Friday, April 23, 2010
SCOTTSDALE, Ariz. — Newspaper coverage is biased against people with epilepsy in reporting of auto accidents according to a Mayo Clinic study featured at the recent American Academy of Neurology Conference in Toronto.
Joseph F. Drazkowski, M.D., neurologist at Mayo Clinic in Arizona, an author of the study, said that the public has misconceptions about people with epilepsy and their ability to drive. The study points out that drivers with epilepsy have only a 1/500-1/10,000 increased risk of accidents than the general public. However, newspaper coverage has created a "perceptual mismatch" between statistics and general awareness, said Dr. Drazkowski.
"We want people to know that not everything you read in the paper is factual," he said. "With the study, we wanted to look into whether there was media bias related to coverage of car crashes involving epilepsy patients and it seems that they tend to make the paper a little bit more than you'd expect."
Driving eligibility of persons with certain medical conditions is regulated and varies from state-to-state. According to the Epilepsy Foundation of America the most common requirement for people with epilepsy is "that they be seizure-free for a specified period of time and submit a physician's evaluation of their ability to drive safely" and that they re-submit medical reports periodically.
Mayo doctors say the study was conducted because print news is the second most important medical information source for the public, after physicians. Biased newspaper coverage of epilepsy and driving can color public perception and ultimately impact legislation that might unfairly restrict driving.
"When we look at statistics, people with many other medical conditions, such as cardiac disease, psychiatric conditions or other conditions that could impair their driving are still allowed to drive without restriction, whereas people with seizures or epilepsy are not," Dr. Drazkowski said.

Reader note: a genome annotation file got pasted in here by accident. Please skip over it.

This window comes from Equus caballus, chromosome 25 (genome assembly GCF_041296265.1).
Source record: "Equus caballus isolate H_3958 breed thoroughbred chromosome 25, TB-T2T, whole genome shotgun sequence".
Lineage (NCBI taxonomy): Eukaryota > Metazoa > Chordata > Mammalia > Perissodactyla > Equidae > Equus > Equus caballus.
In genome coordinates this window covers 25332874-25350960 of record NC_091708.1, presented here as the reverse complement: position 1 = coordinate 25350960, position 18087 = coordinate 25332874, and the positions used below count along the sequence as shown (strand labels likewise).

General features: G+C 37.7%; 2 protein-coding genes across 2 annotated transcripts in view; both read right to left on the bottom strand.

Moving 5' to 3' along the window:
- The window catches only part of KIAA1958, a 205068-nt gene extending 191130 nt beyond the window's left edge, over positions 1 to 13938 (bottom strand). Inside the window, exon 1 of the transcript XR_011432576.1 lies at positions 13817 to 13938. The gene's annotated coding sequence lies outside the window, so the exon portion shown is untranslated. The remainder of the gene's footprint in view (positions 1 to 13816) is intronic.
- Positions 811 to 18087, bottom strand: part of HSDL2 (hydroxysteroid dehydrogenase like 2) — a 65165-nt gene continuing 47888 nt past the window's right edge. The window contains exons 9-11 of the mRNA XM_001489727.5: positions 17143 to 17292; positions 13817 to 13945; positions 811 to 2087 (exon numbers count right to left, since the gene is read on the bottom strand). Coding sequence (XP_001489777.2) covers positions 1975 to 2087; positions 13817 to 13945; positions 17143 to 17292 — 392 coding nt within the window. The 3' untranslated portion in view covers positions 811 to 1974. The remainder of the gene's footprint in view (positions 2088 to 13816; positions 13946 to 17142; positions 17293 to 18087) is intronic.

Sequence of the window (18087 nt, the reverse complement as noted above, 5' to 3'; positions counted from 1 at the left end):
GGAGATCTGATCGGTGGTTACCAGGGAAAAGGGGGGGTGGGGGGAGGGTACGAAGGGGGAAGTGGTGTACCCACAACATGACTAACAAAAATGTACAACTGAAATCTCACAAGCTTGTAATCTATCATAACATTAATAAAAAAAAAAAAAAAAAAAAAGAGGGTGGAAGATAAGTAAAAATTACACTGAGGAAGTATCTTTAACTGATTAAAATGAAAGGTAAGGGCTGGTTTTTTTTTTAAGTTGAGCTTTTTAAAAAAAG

When news coverage paints the wrong picture it adds to the misconceptions and bias against people with epilepsy, Dr. Drazkowski said. The study looked at 678 stories in 12 major U.S. papers and determined that sensationalism and stigmatizing language exists. For instance, using the word "fits" instead of seizures or epilepsy implied psychological issues. Also the word "seizures" is often used to describe diabetic attacks or cardiac events.
"We wanted to start a dialog within the medical profession and with our patients," Dr. Drazkowski added. "We encourage people to get the facts, understand and be aware. Hopefully, by raising the issue we can help the person with epilepsy try to achieve a better quality of life."
In addition to Dr. Drazkowski, authors of the study include Mayo Clinic physicians Srijana Zarkou, M.D., Katherine H. Noe, M.D., Ph.D., Matthew T. Hoerth, M.D. and Joseph I. Sirven, M.D.
The American Academy of Neurology Annual Conference was held in Toronto, April 11-15.
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